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Calais Refugee Camp: A trainee social worker’s summer experience


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Written by Lauren Berry, Social Work Student, University of Suffolk.

The refugee crisis in Europe has been a controversial topic in the media, which sparked my interest in learning more. This summer break, I took the opportunity to gain a deeper understanding of what it means to be a refugee in Europe by volunteering in Calais.

This experience has given me an important insight into the problems faced by those left stateless and has prompted further questions on the impact of becoming a refugee and what social work can do in times of crisis.  Those who have been left stateless and are travelling in Europe are left vulnerable to abuse, grooming and repeatedly have their human rights infringed by unsympathetic government policies (Sokoloff and Lewis, 2005).

There is a renewed call for a new social work fit for the 21st century, and it is my view that social workers should become involved in humanitarian crisis such as this, as human rights and social justice is at the heart of social work practice (Professional Capabilities Framework, Section 4, BASW, 2018).

To put into context of the extent of the situation in Europe, global displacement of people as a result of conflict stands at 68.5 million. Of which, 25.4 million have refugee status, 52% of this figure are under 18. 85% of these refugees currently reside in economically developing countries (Global Trends, 2017). These trends vary depending on location, for example in Europe the rate of women and children is significantly lower than the global trend (Strindberg, 2015). There are many reasons for this trend, travelling can be dangerous and women and children are less likely to attempt travel, they are also have a higher death rate than men when travelling (Strindberg, 2015).

Throughout my time in Calais, people disclosed examples of the dangers faced, for example a man was hit by a freight train as he tried to board. He had access to minimal health care and subsequently he has been left in a wheel chair. He was taken by the police and beaten. The only option he had was to claim asylum, however as he is unable to speak French so he relies on the kindness of volunteers to complete his application. When considering this, it is unsurprising that it uncommon for children to get as far as northern Europe. After learning more about the dangers I questioned what would motivate people attempt this journey.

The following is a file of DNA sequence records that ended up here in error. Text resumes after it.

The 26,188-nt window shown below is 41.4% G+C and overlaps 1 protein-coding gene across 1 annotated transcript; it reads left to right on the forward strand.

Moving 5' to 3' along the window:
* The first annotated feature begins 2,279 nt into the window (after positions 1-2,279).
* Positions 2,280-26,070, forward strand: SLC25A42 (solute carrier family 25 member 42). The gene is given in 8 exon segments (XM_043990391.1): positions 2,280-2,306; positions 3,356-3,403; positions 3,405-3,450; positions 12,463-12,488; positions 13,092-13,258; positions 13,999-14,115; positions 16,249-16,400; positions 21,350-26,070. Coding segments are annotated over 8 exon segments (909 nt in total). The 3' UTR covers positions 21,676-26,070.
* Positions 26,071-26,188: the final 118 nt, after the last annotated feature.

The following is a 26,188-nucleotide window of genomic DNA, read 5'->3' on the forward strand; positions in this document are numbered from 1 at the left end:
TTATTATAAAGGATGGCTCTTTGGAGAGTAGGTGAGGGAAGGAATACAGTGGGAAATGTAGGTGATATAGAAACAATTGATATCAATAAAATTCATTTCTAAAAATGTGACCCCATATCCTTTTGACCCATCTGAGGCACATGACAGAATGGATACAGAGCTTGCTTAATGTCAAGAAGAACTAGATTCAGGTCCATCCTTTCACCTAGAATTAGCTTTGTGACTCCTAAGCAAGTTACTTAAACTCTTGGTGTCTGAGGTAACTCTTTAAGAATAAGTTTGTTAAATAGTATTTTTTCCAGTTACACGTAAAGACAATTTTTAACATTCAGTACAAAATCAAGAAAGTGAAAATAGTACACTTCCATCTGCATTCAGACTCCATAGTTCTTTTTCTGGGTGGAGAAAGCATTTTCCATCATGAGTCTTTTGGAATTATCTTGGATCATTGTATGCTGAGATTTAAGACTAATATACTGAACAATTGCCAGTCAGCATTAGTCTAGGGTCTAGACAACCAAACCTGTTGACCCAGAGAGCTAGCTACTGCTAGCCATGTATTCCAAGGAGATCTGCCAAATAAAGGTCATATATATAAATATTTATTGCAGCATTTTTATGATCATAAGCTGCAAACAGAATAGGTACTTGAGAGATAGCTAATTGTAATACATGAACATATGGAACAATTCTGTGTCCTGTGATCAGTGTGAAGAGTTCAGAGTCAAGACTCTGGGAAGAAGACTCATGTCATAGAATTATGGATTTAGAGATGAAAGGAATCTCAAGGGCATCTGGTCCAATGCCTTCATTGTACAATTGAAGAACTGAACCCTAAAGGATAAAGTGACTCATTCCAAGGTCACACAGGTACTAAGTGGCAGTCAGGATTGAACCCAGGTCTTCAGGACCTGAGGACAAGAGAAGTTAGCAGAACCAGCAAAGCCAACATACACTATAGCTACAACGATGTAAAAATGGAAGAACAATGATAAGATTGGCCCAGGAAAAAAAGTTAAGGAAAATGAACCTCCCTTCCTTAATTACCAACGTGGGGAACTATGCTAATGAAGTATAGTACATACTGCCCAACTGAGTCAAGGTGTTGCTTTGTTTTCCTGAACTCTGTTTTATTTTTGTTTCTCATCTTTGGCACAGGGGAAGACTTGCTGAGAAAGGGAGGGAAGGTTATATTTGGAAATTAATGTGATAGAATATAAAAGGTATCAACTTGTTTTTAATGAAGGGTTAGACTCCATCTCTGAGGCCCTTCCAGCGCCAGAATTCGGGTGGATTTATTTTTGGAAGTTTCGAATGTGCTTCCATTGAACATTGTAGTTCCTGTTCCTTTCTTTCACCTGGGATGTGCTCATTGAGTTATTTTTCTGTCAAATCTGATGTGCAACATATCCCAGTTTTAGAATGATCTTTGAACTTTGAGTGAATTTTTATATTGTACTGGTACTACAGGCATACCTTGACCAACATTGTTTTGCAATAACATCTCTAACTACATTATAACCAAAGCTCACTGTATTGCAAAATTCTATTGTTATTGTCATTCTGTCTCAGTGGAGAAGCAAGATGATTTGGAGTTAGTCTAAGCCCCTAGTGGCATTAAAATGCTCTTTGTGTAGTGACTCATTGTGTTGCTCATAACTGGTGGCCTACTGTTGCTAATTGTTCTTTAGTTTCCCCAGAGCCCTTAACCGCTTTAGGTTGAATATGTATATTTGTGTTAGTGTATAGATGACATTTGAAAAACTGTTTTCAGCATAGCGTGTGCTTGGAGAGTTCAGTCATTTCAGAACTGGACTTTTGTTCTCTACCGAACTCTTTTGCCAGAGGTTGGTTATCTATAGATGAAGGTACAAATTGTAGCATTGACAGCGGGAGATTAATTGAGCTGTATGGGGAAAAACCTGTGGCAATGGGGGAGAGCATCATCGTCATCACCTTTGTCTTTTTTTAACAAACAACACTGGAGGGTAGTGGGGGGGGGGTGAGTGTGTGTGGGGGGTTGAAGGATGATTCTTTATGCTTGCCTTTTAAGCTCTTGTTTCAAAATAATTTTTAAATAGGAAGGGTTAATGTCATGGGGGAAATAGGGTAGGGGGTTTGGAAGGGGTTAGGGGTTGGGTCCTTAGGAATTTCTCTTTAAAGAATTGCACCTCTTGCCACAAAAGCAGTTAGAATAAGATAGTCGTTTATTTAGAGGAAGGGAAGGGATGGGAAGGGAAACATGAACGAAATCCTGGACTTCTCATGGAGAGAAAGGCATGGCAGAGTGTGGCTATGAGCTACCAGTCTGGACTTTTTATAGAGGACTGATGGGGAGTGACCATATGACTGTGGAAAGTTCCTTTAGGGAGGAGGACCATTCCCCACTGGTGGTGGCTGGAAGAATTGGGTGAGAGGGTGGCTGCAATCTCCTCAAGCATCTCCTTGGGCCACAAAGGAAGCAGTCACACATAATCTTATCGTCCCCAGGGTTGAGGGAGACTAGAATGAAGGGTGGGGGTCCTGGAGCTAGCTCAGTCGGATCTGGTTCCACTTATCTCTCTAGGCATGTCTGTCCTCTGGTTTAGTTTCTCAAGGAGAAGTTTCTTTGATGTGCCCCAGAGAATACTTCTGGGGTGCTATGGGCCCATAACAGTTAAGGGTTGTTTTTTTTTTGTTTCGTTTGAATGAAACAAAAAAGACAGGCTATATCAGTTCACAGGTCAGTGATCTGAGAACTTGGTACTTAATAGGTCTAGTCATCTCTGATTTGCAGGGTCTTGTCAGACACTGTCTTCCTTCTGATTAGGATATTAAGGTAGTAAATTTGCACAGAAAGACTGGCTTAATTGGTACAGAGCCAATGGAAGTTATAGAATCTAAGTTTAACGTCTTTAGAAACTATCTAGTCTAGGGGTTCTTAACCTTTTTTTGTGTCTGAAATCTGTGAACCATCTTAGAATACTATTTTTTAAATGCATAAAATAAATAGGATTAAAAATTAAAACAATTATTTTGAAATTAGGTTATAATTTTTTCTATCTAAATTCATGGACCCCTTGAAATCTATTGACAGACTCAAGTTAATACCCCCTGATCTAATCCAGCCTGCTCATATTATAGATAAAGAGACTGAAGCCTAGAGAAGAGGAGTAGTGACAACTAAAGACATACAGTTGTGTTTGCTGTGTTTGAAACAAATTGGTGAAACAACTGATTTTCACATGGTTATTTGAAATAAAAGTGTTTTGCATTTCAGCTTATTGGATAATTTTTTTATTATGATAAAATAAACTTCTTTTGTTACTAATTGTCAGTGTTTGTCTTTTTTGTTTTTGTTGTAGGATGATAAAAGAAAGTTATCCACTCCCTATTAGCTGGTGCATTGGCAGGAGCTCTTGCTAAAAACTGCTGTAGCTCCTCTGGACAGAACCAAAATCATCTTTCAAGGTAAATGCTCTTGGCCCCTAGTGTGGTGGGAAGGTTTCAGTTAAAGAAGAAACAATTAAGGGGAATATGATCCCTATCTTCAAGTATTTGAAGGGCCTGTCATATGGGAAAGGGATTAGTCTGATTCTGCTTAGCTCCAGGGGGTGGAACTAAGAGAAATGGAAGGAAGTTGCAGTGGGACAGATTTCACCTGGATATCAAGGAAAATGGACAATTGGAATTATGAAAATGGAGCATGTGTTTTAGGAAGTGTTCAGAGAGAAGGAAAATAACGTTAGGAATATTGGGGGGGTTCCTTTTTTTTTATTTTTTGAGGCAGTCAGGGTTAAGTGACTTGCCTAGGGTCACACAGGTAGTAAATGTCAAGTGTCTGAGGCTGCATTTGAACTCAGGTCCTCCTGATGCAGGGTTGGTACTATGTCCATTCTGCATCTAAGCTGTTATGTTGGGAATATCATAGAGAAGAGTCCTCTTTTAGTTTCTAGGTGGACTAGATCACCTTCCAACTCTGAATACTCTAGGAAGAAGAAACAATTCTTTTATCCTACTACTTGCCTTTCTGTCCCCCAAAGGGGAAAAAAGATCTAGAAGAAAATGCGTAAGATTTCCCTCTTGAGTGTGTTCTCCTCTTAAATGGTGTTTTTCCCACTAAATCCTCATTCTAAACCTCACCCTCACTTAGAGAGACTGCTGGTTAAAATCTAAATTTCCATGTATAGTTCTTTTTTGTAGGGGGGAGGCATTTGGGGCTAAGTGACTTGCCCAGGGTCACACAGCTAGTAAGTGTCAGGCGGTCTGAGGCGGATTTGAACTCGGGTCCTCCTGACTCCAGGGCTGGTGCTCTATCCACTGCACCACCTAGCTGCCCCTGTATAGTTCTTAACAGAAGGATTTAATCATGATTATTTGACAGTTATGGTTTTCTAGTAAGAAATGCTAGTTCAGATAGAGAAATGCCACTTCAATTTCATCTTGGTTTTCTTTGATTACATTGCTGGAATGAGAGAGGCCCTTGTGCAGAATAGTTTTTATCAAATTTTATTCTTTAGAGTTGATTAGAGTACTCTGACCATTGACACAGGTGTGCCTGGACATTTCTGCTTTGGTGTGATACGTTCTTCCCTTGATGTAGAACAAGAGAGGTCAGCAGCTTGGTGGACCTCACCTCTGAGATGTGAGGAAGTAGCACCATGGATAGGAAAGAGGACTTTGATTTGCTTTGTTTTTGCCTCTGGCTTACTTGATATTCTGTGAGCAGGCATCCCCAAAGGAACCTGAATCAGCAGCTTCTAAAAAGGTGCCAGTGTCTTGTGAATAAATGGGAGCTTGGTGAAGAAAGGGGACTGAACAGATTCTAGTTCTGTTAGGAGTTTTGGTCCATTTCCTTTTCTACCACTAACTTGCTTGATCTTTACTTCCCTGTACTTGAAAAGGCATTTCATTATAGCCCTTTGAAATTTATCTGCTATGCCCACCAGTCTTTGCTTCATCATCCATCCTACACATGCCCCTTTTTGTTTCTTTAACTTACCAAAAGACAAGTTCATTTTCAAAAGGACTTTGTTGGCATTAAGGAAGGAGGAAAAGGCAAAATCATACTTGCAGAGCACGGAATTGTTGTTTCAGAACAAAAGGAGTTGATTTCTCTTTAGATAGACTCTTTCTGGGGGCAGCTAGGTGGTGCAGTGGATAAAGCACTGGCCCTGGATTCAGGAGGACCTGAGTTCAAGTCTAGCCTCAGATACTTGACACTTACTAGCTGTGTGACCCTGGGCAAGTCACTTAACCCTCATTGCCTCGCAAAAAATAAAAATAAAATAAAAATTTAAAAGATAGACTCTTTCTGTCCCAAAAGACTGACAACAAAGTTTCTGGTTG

From this experience, I learned that often they have optimistic perceptions of a new life, where they believe they would be welcomed to settle in Europe. However, for many I spoke to, a reunion of family is what they hoped for. I was introduced to someone who disclosed he witnessed the death of his wife and child, and that he was escaping to live with his brother – his only surviving relative. I also sat and had tea with a man who had previously worked as a hairdresser in London for 12 years before the conflict in Syria began. His visa had expired, as a result of this he was deported. The motivation for his travel was to rebuild his life in London, where he had friends and family.

During a food distribution exercise, I had the opportunity to view the living conditions of those we were supporting. It isn’t uncommon to see the police on site, they often use intimidation tactics, regularly make clearances of tents in camp and they destroy any structures built. I saw the consequence of this as residents of the camp ‘shower’ using a hose and with no privacy, they have no toilet facilities and nowhere to shelter from the rain. On the clearance days, the police not only remove tents but they also burn personal effects, subject individuals to violence and intimidate support workers (Bulman, 2018). One recent clearance left 800 people without anywhere to sleep (Help Refugees, 2018). It is difficult to imagine how an institution designed to protect people can treat people with so little dignity and contribute to further trauma by destroying items of sentiment.

My observations in camp encouraged deeper reflections on the psychological effects being a refugee can have on a child. For example, I observed an interaction between a man and a child, as the man tickled her, a woman rushed in and pulled the child away holding onto her tightly. It made me reflect on the unique risks travelling as a child can present. What will the emotional state of children be when they experience physical, emotional, and sexual abuse alongside homelessness? These harms can cause for children, which will inevitably affect their development (The Children’s Society, 2018).

To conclude, this humanitarian crisis provides an opportunity for social workers to take a stand to ensure children have the best potential outcomes and to protect the human rights of those left vulnerable -- this summer experience has taught me that much.




BASW. (2018) Professional Capabilities Framework (Accessed: 8 September 2018)

Bulman, M. (2018).  More than a thousand refugees suffer ‘inhumane’ living conditions in Calais and Dunkirk, warns UN. (Accessed: 7 September 2018)

The Children’s Society. (2018) Distress signals: unaccompanied young people’s struggle for mental health care(accessed: 8 September 2018)

Help Refugees. (2018). Evictions in Dunkirk leave hundreds without shelter. (Accessed: 8 September 2018)

Sokoloff, C and Lewis, R. (2005) Denial of Citizenship: A Challenge to Human Security, 28, pp. 1-12

Strindberg, A. (2015) Five reasons why the majority of refugees reaching Europe are men

United Nations Refugee Agency. (2017) Trends at a glance. (Accessed:7 September 2018)


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